Johannesburg - I'm a huge fan of the green oval and, as an owner of a Land Rover Defender 90 (short wheel base), I’m often heard muttering over the braai fires about a marque that has forgotten its heritage of being hard core exploration vehicles.
But I’m also savvy enough to appreciate how times have changed and how it has managed to still craft eye-catching vehicles and remain extremely capable when it comes to going off the black stuff.
This was very much apparent when I managed to spend some time at the Land Rover Experience, in Lonehill, on the outskirts of Joburg. Jaguar Land Rover have developed a magnificent facility, after moving their operation from Gerotek a few months ago. It’s a lot more accessible and covers any terrain you’re likely to encounter, whether in a Discovery, Discovery Sport, Evoque, Velar, any of the Range Rover variations, or Jaguar SUVs.
In addition, a short handling track and skidpan (not used on Sundays because of its proximity to residents) is also available for low slung go-fast Jaguar owners.
What makes the facility stand out from many others is that it’s not just an outdoor venue to get to know your Land Rover and its ability better, but a complete sophisticated conference venue.
A theatre, meeting and break away rooms, full restaurant and bar are available for company functions, conferences or team building exercises. As you would expect from Jaguar Land Rover, only the best was good enough and I have seen enough venues to know that this rates up there with the best.
But we were there to do the Land Rover Experience and were duly escorted in to the theatre, with a number of other owners, to start the half day session.
Everyone introduced themselves and what’s clear is that Land Rover have a lot of dedicated fans, some people on their fourth Discovery and one lady who had traded in her Evoque for a Velar. However, when I mentioned that I was a long-suffering owner of a Defender, the room burst out laughing – but it’s the Defender that everyone wanted and I reckon, once it’s launched next year, a lot of owners will be trading in – or up – as I pointed out jokingly.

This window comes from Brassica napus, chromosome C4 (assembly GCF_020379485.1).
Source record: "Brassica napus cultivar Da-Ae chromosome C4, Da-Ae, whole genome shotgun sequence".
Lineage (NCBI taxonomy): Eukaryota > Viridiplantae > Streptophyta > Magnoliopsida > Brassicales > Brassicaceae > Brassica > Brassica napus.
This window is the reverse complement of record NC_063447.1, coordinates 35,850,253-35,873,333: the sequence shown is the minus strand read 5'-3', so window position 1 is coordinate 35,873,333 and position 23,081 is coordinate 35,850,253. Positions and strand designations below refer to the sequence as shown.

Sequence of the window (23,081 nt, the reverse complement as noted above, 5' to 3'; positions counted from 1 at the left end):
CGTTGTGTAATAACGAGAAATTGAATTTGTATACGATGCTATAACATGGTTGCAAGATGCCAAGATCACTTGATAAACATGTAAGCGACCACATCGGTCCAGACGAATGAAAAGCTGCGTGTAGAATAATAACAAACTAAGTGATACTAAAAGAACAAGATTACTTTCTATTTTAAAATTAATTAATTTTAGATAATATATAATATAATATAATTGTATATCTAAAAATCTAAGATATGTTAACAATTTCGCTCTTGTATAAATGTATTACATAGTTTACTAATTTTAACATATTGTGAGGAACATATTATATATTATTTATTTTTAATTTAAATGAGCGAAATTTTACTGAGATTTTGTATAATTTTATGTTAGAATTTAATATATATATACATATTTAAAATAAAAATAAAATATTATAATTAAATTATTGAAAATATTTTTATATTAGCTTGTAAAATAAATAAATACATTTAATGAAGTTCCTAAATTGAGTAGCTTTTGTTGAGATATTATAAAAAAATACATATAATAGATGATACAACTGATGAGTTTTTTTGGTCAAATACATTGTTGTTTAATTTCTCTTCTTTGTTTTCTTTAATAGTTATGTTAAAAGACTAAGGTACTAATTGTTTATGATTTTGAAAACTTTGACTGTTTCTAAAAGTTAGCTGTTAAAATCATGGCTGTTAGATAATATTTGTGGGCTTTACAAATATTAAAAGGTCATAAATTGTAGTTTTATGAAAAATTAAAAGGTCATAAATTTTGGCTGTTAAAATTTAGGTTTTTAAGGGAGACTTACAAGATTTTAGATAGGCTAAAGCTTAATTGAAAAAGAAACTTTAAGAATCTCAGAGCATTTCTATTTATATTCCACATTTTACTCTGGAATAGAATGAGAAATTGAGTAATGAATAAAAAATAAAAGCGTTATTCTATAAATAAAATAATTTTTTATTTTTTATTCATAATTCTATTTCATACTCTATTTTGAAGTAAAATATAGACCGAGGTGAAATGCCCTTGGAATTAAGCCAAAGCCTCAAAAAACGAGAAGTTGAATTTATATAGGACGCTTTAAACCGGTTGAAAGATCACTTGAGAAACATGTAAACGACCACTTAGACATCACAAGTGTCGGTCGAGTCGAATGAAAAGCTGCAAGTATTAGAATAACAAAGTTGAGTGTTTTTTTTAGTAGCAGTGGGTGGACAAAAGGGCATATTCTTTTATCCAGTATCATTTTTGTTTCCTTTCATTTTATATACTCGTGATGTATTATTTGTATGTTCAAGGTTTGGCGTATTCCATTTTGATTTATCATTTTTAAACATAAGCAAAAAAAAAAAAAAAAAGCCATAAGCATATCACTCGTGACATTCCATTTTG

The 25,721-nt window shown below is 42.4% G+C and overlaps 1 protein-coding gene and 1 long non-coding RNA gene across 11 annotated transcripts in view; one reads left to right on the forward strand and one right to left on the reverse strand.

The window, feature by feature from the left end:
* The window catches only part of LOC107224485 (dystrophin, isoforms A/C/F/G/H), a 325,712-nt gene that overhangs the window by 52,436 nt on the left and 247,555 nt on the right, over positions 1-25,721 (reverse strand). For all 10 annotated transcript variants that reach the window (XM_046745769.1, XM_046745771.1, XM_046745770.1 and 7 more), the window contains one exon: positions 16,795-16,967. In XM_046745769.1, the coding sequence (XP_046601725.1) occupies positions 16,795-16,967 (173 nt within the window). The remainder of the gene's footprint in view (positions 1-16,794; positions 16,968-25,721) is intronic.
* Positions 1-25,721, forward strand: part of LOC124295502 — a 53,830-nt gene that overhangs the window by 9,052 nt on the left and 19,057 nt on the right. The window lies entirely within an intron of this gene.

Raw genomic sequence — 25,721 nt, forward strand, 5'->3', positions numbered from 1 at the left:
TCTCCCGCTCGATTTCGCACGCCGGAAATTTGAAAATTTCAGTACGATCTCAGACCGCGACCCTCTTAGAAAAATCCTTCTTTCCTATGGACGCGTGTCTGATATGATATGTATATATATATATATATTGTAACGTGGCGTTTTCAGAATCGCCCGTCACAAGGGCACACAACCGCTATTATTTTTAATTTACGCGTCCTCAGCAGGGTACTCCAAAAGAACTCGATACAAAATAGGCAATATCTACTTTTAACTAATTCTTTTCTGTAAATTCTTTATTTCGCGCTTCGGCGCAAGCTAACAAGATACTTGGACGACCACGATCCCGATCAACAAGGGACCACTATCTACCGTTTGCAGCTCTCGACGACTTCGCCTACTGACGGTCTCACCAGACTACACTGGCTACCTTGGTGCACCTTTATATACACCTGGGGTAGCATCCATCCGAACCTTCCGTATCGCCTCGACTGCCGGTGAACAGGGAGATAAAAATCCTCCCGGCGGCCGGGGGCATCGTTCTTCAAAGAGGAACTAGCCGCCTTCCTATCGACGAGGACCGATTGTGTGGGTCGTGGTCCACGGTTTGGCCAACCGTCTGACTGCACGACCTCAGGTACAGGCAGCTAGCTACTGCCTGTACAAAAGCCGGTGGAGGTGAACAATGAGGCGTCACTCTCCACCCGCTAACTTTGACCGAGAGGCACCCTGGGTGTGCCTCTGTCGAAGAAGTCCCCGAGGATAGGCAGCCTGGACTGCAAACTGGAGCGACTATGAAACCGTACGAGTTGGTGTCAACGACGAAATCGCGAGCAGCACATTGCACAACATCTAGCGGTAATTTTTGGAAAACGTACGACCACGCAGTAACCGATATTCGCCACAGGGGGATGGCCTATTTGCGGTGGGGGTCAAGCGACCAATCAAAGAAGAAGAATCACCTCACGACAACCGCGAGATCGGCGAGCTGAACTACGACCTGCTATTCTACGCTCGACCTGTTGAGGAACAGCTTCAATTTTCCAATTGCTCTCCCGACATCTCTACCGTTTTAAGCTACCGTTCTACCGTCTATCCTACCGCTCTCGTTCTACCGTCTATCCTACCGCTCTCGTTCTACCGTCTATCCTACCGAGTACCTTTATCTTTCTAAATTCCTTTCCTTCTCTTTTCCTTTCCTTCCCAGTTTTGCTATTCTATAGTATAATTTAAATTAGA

Even if you’re a seasoned 4x4 enthusiast, an introduction to four wheel driving, it’s mechanicals and principals is always a good idea and, now and then, you even pick up a tip or two.
One thing we realised, throughout the day’s proceedings, is that the instructors are consummate professionals and know every vehicle and their operating systems, without having to think about it.
We were given the keys to a V8 5.0 litre supercharged Range Rover and, while not many owners are likely to use all its electricary offroad, it’s state-of-the-art and there’s something cool about looking on the infotainment system, and seeing cameras beaming in pictures while you cross an obstacle.
Before every obstacle, the instructors explained everything carefully. While some of us have done thousands of obstacles, varying from the mundane to the truly terrifying, high in the mountains of Lesotho, we all had to start somewhere and that’s the point of an outing like this.
It’s also important for new and prospective owners to see what their vehicles are capable of and I have no doubt that anyone who has done this for the first time will shortly head for more challenging tracks, weekend outings and visits to our cross-border neighbours.
Some interesting dusty inclines and declines, showcasing hill descent control and the ease with which the vehicles cruise up steep sandy inclines, saw us back at base, hands washed, and ready for what was a fantastic lunch.
My advice would be to follow up with a course on the track and skidpan, where invaluable lessons on how to handle different driving circumstances and, again, seeing what your car is capable of – is likely to get you out of many tricky situations on our roads.
Sitting outside on the verandah, sipping a cold drink (they are also fully licensed) on a Sunday afternoon, looking out on Land Rovers and Jaguars, could be a whole lot worse.